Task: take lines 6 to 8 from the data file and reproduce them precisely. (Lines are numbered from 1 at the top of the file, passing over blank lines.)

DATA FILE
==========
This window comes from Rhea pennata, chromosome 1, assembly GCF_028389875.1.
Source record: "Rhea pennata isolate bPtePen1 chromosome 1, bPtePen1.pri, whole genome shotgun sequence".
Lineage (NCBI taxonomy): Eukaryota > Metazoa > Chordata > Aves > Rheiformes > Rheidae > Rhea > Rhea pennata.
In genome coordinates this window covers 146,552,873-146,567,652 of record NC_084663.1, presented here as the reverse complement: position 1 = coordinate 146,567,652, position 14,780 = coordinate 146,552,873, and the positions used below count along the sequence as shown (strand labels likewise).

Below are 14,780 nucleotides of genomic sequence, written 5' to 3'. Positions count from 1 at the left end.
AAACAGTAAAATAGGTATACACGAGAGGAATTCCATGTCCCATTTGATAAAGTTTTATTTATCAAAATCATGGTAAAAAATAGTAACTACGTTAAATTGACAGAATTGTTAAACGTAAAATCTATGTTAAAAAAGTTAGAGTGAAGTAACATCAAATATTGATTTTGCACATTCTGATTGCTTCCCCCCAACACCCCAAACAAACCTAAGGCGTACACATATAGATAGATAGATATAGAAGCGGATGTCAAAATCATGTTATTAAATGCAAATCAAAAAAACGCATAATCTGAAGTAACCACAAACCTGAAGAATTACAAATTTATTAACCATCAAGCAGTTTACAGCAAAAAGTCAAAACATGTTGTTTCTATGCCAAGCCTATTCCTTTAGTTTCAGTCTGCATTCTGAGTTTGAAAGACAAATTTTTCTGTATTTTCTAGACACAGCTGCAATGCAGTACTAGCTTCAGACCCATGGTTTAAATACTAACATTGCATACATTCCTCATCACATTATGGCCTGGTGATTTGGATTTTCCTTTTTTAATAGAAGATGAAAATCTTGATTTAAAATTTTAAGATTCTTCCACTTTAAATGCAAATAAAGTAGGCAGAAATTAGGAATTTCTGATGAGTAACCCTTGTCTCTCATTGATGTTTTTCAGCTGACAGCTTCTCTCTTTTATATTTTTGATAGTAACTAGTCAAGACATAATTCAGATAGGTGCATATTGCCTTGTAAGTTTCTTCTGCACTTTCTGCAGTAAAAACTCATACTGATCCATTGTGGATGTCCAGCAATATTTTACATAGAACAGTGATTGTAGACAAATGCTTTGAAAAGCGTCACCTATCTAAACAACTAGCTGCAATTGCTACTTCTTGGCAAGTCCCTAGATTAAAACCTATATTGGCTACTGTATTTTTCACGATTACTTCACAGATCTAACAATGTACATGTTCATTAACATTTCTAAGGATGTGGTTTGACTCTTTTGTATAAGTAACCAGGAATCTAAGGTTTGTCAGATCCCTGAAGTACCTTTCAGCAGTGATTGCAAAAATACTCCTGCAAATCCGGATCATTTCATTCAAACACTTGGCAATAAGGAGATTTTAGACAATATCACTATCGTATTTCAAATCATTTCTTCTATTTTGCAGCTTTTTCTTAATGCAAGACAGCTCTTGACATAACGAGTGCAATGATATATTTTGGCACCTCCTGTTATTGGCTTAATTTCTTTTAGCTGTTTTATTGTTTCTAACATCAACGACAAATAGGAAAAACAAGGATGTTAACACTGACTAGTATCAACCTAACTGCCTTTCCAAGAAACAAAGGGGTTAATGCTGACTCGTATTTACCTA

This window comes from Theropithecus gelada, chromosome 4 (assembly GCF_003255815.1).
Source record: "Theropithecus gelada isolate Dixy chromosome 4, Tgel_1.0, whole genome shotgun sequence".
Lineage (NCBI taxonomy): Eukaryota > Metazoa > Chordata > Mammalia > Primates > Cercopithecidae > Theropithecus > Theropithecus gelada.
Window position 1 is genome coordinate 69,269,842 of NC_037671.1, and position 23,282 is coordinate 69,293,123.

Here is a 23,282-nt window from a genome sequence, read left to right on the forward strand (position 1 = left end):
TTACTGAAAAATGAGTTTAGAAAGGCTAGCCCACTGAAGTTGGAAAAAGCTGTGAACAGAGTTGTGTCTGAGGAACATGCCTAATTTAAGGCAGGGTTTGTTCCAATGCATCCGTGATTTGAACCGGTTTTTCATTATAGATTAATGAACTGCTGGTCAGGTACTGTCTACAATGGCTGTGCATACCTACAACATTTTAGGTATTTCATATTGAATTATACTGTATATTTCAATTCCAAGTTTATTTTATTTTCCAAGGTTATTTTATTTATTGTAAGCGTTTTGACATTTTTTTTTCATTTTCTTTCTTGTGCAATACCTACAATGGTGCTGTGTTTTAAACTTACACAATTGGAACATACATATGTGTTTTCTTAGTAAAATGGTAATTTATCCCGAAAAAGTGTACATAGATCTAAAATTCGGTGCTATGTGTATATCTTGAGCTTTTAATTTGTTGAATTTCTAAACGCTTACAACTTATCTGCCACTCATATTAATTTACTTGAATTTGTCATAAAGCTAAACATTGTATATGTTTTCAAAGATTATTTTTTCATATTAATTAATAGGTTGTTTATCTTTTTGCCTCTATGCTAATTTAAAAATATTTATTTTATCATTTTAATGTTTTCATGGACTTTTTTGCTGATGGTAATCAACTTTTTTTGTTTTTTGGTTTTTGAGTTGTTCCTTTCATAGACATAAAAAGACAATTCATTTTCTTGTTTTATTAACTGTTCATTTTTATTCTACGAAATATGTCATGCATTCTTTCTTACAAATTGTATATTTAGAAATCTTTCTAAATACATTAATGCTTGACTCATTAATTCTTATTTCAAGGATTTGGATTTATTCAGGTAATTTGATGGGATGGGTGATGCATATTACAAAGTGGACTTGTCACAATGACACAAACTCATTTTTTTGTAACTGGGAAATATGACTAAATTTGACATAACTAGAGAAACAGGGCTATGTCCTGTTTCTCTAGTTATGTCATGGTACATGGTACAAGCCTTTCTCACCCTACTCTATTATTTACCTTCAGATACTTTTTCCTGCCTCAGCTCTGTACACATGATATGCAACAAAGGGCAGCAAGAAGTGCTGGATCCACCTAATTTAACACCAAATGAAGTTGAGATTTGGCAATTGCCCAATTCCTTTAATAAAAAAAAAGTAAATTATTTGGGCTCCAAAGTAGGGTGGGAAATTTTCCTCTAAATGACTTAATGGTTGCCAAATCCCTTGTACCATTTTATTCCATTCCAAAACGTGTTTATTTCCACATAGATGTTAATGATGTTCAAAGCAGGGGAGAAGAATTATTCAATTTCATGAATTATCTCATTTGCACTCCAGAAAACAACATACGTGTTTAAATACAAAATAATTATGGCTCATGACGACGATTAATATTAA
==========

AAACAGTAAAATAGGTATACACGAGAGGAATTCCATGTCCCATTTGATAAAGTTTTATTTATCAAAATCATGGTAAAAAATAGTAACTACGTTAAATTGACAGAATTGTTAAACGTAAAATCTATGTTAAAAAAGTTAGAGTGAAGTAACATCAAATATTGATTTTGCACATTCTGATTGCTTCCCCCCAACACCCCAAACAAACCTAAGGCGTACACATATAGATAGATAGATATAGAAGCGGATGTCAAAATCATGTTATTAAATGCAAATCAAAAAAACGCATAATCTGAAGTAACCACAAACCTGAAGAATTACAAATTTATTAACCATCAAGCAGTTTACAGCAAAAAGTCAAAACATGTTGTTTCTATGCCAAGCCTATTCCTTTAGTTTCAGTCTGCATTCTGAGTTTGAAAGACAAATTTTTCTGTATTTTCTAGACACAGCTGCAATGCAGTACTAGCTTCAGACCCATGGTTTAAATACTAACATTGCATACATTCCTCATCACATTATGGCCTGGTGATTTGGATTTTCCTTTTTTAATAGAAGATGAAAATCTTGATTTAAAATTTTAAGATTCTTCCACTTTAAATGCAAATAAAGTAGGCAGAAATTAGGAATTTCTGATGAGTAACCCTTGTCTCTCATTGATGTTTTTCAGCTGACAGCTTCTCTCTTTTATATTTTTGATAGTAACTAGTCAAGACATAATTCAGATAGGTGCATATTGCCTTGTAAGTTTCTTCTGCACTTTCTGCAGTAAAAACTCATACTGATCCATTGTGGATGTCCAGCAATATTTTACATAGAACAGTGATTGTAGACAAATGCTTTGAAAAGCGTCACCTATCTAAACAACTAGCTGCAATTGCTACTTCTTGGCAAGTCCCTAGATTAAAACCTATATTGGCTACTGTATTTTTCACGATTACTTCACAGATCTAACAATGTACATGTTCATTAACATTTCTAAGGATGTGGTTTGACTCTTTTGTATAAGTAACCAGGAATCTAAGGTTTGTCAGATCCCTGAAGTACCTTTCAGCAGTGATTGCAAAAATACTCCTGCAAATCCGGATCATTTCATTCAAACACTTGGCAATAAGGAGATTTTAGACAATATCACTATCGTATTTCAAATCATTTCTTCTATTTTGCAGCTTTTTCTTAATGCAAGACAGCTCTTGACATAACGAGTGCAATGATATATTTTGGCACCTCCTGTTATTGGCTTAATTTCTTTTAGCTGTTTTATTGTTTCTAACATCAACGACAAATAGGAAAAACAAGGATGTTAACACTGACTAGTATCAACCTAACTGCCTTTCCAAGAAACAAAGGGGTTAATGCTGACTCGTATTTACCTA

This window comes from Theropithecus gelada, chromosome 4 (assembly GCF_003255815.1).
Source record: "Theropithecus gelada isolate Dixy chromosome 4, Tgel_1.0, whole genome shotgun sequence".